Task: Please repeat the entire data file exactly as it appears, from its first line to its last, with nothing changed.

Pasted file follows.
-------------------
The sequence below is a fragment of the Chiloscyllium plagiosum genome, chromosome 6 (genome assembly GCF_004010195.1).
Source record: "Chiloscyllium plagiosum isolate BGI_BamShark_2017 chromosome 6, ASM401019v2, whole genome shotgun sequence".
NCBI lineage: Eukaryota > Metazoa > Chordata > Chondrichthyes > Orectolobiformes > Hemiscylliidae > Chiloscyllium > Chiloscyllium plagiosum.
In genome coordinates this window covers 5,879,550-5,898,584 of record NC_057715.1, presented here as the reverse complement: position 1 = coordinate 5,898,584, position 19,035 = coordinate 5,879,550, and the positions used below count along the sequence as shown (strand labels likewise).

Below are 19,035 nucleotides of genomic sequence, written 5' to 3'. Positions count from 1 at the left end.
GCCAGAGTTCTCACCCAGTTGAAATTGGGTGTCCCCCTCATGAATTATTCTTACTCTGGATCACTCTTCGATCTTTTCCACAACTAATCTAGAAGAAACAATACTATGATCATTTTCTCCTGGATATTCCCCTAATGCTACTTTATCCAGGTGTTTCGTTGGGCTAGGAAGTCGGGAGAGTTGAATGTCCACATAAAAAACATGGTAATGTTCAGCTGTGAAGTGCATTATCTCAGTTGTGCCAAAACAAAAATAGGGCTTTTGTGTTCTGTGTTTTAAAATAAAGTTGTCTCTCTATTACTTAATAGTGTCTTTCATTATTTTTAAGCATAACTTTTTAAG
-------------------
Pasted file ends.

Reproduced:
The sequence below is a fragment of the Chiloscyllium plagiosum genome, chromosome 6 (genome assembly GCF_004010195.1).
Source record: "Chiloscyllium plagiosum isolate BGI_BamShark_2017 chromosome 6, ASM401019v2, whole genome shotgun sequence".
NCBI lineage: Eukaryota > Metazoa > Chordata > Chondrichthyes > Orectolobiformes > Hemiscylliidae > Chiloscyllium > Chiloscyllium plagiosum.
In genome coordinates this window covers 5,879,550-5,898,584 of record NC_057715.1, presented here as the reverse complement: position 1 = coordinate 5,898,584, position 19,035 = coordinate 5,879,550, and the positions used below count along the sequence as shown (strand labels likewise).

Below are 19,035 nucleotides of genomic sequence, written 5' to 3'. Positions count from 1 at the left end.
GCCAGAGTTCTCACCCAGTTGAAATTGGGTGTCCCCCTCATGAATTATTCTTACTCTGGATCACTCTTCGATCTTTTCCACAACTAATCTAGAAGAAACAATACTATGATCATTTTCTCCTGGATATTCCCCTAATGCTACTTTATCCAGGTGTTTCGTTGGGCTAGGAAGTCGGGAGAGTTGAATGTCCACATAAAAAACATGGTAATGTTCAGCTGTGAAGTGCATTATCTCAGTTGTGCCAAAACAAAAATAGGGCTTTTGTGTTCTGTGTTTTAAAATAAAGTTGTCTCTCTATTACTTAATAGTGTCTTTCATTATTTTTAAGCATAACTTTTTAAG